UNC President Tom Ross has told campus administrators he is considering allowing campuses to charge a one-time tuition adjustment to catch up to “peer universities” (See article).
Currently UNC Institutions cap tuition increases at 6.5 percent a year. However it looks like that cap may be lifted. UNC officials are considering higher tuition rates to make up for the loss of $1 billion in state appropriations. A tuition advisory panel at UNC Chapel Hill is considering a proposal to increase tuition by $2,800 – a whopping increase of 40 percent over last year. All proposed increases must be approved by the General Assembly.
No doubt UNC administrators will help to sell any new policy to the legislature by saying a certain percentage of the revenue will be set aside for financial aid. And so goes the never ending higher education money merry-go-round. While this scenario raises a boatload of institutional issues, lets focus on the student side.
Of course, student aid will help the plight of many students, however it also perpetuates a broken system. Billions in financial aid has helped to distort the price and supply of higher education and contributed to ever-rising tuition levels. The ready availability of student aid has also helped to fill college classrooms with thousands of marginal students many of whom will never graduate.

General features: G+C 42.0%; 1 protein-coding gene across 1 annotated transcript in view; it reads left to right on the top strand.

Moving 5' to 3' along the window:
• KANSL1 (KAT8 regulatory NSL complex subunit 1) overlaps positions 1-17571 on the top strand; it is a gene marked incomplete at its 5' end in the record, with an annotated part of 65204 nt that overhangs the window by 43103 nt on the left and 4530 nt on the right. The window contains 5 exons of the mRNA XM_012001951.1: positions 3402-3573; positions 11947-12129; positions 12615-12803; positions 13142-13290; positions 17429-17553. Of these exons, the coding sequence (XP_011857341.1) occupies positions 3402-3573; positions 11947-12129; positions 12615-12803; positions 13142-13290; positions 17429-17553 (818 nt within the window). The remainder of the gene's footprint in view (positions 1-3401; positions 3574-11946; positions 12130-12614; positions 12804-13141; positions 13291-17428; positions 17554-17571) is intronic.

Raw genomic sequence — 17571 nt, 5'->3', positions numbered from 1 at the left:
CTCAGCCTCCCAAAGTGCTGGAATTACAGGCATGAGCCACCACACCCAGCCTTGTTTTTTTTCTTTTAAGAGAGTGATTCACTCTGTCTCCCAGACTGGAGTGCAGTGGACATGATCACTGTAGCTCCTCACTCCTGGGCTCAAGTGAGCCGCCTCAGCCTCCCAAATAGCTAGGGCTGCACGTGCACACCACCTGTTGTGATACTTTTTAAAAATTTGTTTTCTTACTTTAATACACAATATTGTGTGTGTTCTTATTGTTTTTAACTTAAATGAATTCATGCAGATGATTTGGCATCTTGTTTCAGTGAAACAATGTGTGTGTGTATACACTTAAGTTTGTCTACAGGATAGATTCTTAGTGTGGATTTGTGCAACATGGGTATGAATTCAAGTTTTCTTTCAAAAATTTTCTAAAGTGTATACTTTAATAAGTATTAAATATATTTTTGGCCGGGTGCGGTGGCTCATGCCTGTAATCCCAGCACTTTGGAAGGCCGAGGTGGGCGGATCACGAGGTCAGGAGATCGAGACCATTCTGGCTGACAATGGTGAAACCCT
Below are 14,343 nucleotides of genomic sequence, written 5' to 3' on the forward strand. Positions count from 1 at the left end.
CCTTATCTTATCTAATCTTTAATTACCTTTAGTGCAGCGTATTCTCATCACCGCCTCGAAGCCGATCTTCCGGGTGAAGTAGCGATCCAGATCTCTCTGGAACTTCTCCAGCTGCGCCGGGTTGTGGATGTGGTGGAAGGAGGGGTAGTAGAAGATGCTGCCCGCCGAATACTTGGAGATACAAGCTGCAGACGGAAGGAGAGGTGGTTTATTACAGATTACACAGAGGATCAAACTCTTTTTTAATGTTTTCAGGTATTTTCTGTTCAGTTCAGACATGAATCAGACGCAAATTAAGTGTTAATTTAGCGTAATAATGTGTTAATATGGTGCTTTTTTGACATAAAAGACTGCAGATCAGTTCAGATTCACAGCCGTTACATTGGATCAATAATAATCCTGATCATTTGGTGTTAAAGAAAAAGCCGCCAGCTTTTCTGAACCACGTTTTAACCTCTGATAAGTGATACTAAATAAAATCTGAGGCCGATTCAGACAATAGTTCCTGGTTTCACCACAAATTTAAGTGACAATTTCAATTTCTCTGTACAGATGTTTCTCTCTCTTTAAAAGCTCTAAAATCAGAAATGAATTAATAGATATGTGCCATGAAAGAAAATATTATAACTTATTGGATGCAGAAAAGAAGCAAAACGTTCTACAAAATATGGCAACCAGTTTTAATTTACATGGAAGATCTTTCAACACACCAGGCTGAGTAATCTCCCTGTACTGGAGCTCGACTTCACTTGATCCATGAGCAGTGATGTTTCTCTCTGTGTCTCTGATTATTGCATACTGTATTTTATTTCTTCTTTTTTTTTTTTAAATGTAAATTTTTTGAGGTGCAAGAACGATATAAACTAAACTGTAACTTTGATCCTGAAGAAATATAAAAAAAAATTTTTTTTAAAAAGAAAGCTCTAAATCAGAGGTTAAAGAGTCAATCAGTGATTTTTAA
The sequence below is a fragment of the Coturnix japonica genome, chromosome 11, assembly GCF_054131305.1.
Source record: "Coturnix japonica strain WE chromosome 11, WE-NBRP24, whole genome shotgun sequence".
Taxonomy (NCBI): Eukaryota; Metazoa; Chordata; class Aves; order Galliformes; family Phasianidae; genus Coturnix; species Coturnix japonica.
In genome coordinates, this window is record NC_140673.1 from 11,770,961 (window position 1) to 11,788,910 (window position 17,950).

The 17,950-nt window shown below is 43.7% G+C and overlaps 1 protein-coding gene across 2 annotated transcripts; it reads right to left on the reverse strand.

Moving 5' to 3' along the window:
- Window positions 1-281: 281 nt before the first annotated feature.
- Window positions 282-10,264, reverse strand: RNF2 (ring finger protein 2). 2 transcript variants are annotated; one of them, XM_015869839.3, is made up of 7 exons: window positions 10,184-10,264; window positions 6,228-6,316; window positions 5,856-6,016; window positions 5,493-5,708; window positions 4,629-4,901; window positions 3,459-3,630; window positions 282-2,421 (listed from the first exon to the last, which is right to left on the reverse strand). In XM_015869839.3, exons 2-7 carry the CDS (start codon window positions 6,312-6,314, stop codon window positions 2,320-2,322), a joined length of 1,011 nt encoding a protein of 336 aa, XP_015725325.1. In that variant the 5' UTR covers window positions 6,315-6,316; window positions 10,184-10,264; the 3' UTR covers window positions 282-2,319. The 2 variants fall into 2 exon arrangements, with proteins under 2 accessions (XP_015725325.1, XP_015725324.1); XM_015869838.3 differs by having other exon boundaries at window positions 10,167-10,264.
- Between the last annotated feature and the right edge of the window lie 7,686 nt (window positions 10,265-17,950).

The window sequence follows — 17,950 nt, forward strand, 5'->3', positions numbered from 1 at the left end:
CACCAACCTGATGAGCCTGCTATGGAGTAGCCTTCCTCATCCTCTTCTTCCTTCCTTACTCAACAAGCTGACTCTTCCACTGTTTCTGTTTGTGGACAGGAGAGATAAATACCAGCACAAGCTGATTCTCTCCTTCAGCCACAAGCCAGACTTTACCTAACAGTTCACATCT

The Project on Student Debt reported that North Carolina students left school with an average debt of about $21,000. Interestingly the study reported that almost half of all students leave school debt free – which means that borrowing levels for many students is actually higher. Do we want to be encouraging even more debt for students many of whom are having difficulty finding jobs?
College can certainly be a life-changing career option for many people. However, when will we realize that funneling nearly all students to college is huge mistake for student and taxpayer alike. When we’re spending $3.5 billion on higher education and nearly one in every two UNC students fails to graduate in five years, it is time to re-think not only how we finance higher education but also who might most benefit from that investment.